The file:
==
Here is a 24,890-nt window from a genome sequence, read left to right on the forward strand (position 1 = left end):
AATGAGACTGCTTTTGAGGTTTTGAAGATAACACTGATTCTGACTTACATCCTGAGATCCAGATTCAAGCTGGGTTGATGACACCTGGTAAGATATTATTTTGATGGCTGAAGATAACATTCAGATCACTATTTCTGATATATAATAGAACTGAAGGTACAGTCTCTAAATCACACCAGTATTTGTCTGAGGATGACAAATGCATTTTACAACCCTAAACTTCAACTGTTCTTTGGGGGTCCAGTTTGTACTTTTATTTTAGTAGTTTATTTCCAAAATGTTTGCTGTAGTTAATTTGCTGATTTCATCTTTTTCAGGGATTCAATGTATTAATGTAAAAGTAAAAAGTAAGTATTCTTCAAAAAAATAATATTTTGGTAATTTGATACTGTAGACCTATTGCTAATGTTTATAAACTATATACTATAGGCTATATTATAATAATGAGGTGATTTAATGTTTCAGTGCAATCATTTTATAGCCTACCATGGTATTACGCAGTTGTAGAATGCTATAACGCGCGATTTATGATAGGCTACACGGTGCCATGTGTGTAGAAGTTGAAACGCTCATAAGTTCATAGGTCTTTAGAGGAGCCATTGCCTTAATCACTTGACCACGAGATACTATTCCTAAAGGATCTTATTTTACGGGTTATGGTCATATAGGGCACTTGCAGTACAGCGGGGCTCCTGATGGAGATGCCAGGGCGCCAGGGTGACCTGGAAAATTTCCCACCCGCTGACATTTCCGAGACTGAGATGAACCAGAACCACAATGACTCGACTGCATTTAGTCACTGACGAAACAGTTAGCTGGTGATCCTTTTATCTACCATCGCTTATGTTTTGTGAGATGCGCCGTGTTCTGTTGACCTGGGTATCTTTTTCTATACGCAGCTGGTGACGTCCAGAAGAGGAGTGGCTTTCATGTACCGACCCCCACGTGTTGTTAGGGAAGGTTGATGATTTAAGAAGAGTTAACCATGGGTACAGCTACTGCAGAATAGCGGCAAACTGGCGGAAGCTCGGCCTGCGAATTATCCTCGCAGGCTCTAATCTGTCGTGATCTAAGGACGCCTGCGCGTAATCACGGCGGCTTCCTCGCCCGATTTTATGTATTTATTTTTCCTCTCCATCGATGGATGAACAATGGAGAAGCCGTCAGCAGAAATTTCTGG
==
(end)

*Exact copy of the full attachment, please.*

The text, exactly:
Here is a 24,890-nt window from a genome sequence, read left to right on the forward strand (position 1 = left end):
AATGAGACTGCTTTTGAGGTTTTGAAGATAACACTGATTCTGACTTACATCCTGAGATCCAGATTCAAGCTGGGTTGATGACACCTGGTAAGATATTATTTTGATGGCTGAAGATAACATTCAGATCACTATTTCTGATATATAATAGAACTGAAGGTACAGTCTCTAAATCACACCAGTATTTGTCTGAGGATGACAAATGCATTTTACAACCCTAAACTTCAACTGTTCTTTGGGGGTCCAGTTTGTACTTTTATTTTAGTAGTTTATTTCCAAAATGTTTGCTGTAGTTAATTTGCTGATTTCATCTTTTTCAGGGATTCAATGTATTAATGTAAAAGTAAAAAGTAAGTATTCTTCAAAAAAATAATATTTTGGTAATTTGATACTGTAGACCTATTGCTAATGTTTATAAACTATATACTATAGGCTATATTATAATAATGAGGTGATTTAATGTTTCAGTGCAATCATTTTATAGCCTACCATGGTATTACGCAGTTGTAGAATGCTATAACGCGCGATTTATGATAGGCTACACGGTGCCATGTGTGTAGAAGTTGAAACGCTCATAAGTTCATAGGTCTTTAGAGGAGCCATTGCCTTAATCACTTGACCACGAGATACTATTCCTAAAGGATCTTATTTTACGGGTTATGGTCATATAGGGCACTTGCAGTACAGCGGGGCTCCTGATGGAGATGCCAGGGCGCCAGGGTGACCTGGAAAATTTCCCACCCGCTGACATTTCCGAGACTGAGATGAACCAGAACCACAATGACTCGACTGCATTTAGTCACTGACGAAACAGTTAGCTGGTGATCCTTTTATCTACCATCGCTTATGTTTTGTGAGATGCGCCGTGTTCTGTTGACCTGGGTATCTTTTTCTATACGCAGCTGGTGACGTCCAGAAGAGGAGTGGCTTTCATGTACCGACCCCCACGTGTTGTTAGGGAAGGTTGATGATTTAAGAAGAGTTAACCATGGGTACAGCTACTGCAGAATAGCGGCAAACTGGCGGAAGCTCGGCCTGCGAATTATCCTCGCAGGCTCTAATCTGTCGTGATCTAAGGACGCCTGCGCGTAATCACGGCGGCTTCCTCGCCCGATTTTATGTATTTATTTTTCCTCTCCATCGATGGATGAACAATGGAGAAGCCGTCAGCAGAAATTTCTGG